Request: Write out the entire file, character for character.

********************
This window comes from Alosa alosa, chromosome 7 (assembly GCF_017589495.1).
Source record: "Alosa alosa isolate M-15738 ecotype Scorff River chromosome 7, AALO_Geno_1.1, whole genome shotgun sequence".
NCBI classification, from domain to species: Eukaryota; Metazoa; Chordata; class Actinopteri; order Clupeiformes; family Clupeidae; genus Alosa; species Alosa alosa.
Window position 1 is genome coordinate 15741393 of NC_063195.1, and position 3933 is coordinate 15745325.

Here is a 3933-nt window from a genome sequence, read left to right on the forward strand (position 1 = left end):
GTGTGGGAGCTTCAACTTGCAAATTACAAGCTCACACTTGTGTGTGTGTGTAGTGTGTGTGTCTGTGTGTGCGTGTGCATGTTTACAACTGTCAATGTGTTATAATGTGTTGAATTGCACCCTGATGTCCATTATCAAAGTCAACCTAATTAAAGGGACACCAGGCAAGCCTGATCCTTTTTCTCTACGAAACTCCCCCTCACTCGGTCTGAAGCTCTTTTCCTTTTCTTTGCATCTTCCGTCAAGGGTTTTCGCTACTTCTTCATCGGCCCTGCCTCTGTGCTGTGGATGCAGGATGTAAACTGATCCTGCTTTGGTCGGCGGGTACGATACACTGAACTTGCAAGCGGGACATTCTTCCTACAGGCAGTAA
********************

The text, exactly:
This window comes from Alosa alosa, chromosome 7 (assembly GCF_017589495.1).
Source record: "Alosa alosa isolate M-15738 ecotype Scorff River chromosome 7, AALO_Geno_1.1, whole genome shotgun sequence".
NCBI classification, from domain to species: Eukaryota; Metazoa; Chordata; class Actinopteri; order Clupeiformes; family Clupeidae; genus Alosa; species Alosa alosa.
Window position 1 is genome coordinate 15741393 of NC_063195.1, and position 3933 is coordinate 15745325.

Here is a 3933-nt window from a genome sequence, read left to right on the forward strand (position 1 = left end):
GTGTGGGAGCTTCAACTTGCAAATTACAAGCTCACACTTGTGTGTGTGTGTAGTGTGTGTGTCTGTGTGTGCGTGTGCATGTTTACAACTGTCAATGTGTTATAATGTGTTGAATTGCACCCTGATGTCCATTATCAAAGTCAACCTAATTAAAGGGACACCAGGCAAGCCTGATCCTTTTTCTCTACGAAACTCCCCCTCACTCGGTCTGAAGCTCTTTTCCTTTTCTTTGCATCTTCCGTCAAGGGTTTTCGCTACTTCTTCATCGGCCCTGCCTCTGTGCTGTGGATGCAGGATGTAAACTGATCCTGCTTTGGTCGGCGGGTACGATACACTGAACTTGCAAGCGGGACATTCTTCCTACAGGCAGTAA